Table of Lyons, ILS 212.1.8-27
Onces kings ruled this city; however, they did not pass it on to successors within their own families. Members of other families and even foreigners came to the throne, as Numa, coming from the Sabines, succeeded Romulus; he was a neighbour certainly, but at the same time he was a foreigner, as was Tarquinius Priscus who succeeded Ancus Marcius. Tarquinius, Prevented from Holding office in his own land because he was of impure blood - for he was the son of Demaratus of Corinth and his mother was from Tarquinii, a lady noble but poor, as she nust have been if she neede to give her hand to such a husband - subsequently migrated to romeand gained the throne. Between Tarquin and his son or grandson (for even this is disputed between writers) Servius Tullius intervened. If we follow our Etruscan sources he was once the most faithful companion of Caelius Vivenna and took part in all his adventures. Subsequently, driven out by a change of fortune, he left Etruria with all the remnants of Caelius' army and occupied the Caelian hill, naming it thus after his name was Mastarna), and was called by the name I have used, and he obtained the throne to the greatest advantage of the state.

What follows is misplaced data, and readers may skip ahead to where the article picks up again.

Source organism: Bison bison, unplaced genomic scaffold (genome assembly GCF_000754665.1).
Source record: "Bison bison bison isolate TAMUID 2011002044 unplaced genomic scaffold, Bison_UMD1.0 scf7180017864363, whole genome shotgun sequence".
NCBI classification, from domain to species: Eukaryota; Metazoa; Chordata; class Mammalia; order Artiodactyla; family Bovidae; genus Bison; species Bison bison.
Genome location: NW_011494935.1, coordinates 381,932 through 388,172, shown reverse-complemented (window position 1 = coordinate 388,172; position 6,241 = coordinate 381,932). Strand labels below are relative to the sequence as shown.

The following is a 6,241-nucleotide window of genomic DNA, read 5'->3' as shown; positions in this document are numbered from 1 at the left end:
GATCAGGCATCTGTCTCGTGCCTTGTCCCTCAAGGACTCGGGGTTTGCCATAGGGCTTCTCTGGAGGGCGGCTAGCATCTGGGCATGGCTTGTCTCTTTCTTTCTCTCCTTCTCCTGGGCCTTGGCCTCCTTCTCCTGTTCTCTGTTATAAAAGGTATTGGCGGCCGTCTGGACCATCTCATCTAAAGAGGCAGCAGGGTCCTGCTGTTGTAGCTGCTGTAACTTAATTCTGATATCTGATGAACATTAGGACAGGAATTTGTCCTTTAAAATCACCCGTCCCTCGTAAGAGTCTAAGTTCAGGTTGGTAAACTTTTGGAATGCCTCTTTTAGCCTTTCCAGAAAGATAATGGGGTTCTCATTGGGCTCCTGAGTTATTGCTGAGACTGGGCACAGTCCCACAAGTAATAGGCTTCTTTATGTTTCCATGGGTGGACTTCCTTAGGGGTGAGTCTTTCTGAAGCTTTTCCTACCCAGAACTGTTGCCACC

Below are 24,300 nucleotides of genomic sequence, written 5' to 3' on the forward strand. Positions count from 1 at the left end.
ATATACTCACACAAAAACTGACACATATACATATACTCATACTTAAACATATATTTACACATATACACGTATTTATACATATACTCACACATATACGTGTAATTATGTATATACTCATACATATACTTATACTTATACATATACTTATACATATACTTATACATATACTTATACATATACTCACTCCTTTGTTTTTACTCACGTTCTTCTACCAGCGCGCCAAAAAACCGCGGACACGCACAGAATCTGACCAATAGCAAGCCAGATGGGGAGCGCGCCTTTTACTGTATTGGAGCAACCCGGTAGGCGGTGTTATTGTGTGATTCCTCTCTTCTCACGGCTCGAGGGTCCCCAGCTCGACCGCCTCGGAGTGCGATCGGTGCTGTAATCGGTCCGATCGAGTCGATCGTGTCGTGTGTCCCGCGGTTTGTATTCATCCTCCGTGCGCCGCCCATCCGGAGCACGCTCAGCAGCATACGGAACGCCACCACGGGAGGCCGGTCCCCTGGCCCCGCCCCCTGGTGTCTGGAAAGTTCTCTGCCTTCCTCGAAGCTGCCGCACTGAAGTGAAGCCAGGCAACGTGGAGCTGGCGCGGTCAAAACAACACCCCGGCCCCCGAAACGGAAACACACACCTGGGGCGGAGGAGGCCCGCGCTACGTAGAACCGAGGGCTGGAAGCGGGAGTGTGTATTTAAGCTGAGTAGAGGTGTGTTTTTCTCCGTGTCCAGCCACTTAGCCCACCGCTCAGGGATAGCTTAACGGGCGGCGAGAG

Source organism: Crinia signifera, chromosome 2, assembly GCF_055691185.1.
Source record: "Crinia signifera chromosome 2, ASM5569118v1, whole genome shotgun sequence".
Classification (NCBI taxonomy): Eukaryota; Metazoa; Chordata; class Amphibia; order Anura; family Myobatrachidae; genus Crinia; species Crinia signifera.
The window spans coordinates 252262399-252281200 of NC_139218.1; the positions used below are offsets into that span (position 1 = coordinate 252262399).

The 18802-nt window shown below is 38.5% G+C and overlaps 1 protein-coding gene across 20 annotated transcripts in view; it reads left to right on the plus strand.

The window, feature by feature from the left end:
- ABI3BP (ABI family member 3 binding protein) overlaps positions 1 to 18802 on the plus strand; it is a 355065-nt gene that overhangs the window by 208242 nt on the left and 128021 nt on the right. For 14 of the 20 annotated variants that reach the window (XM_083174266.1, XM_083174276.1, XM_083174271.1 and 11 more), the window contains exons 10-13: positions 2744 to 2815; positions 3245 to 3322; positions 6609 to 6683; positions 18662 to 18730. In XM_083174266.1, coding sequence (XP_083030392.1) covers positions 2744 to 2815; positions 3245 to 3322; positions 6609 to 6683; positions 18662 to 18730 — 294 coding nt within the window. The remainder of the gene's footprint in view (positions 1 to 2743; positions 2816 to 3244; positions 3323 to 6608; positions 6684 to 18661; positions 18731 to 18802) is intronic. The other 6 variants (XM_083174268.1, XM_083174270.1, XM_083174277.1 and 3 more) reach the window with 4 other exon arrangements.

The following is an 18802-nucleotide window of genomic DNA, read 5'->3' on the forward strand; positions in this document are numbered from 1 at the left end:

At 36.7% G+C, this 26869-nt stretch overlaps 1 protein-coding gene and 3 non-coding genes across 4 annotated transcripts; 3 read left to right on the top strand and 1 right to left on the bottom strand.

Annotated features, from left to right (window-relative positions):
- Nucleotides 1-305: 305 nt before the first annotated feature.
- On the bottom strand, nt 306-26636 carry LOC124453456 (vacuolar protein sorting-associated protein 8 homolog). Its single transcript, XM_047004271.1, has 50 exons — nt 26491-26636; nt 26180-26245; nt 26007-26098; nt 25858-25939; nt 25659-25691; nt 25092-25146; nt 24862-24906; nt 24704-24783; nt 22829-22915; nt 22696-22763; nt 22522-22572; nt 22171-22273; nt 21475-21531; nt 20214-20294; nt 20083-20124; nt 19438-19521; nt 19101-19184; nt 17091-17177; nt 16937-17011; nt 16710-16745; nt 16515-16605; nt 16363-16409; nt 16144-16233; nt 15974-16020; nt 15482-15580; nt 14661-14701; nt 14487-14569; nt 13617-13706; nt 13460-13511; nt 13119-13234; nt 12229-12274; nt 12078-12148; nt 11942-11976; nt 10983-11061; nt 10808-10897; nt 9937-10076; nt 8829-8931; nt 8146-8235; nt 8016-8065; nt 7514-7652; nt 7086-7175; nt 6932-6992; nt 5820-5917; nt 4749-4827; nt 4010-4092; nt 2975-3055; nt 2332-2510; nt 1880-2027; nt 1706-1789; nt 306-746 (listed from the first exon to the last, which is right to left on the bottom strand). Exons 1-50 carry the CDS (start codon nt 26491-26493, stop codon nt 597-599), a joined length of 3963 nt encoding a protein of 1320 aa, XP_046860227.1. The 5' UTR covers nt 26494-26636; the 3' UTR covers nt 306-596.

Cornell, Tim. 1995. The Beginnings of Rome. London & New York: Routledge. pp. 133-134.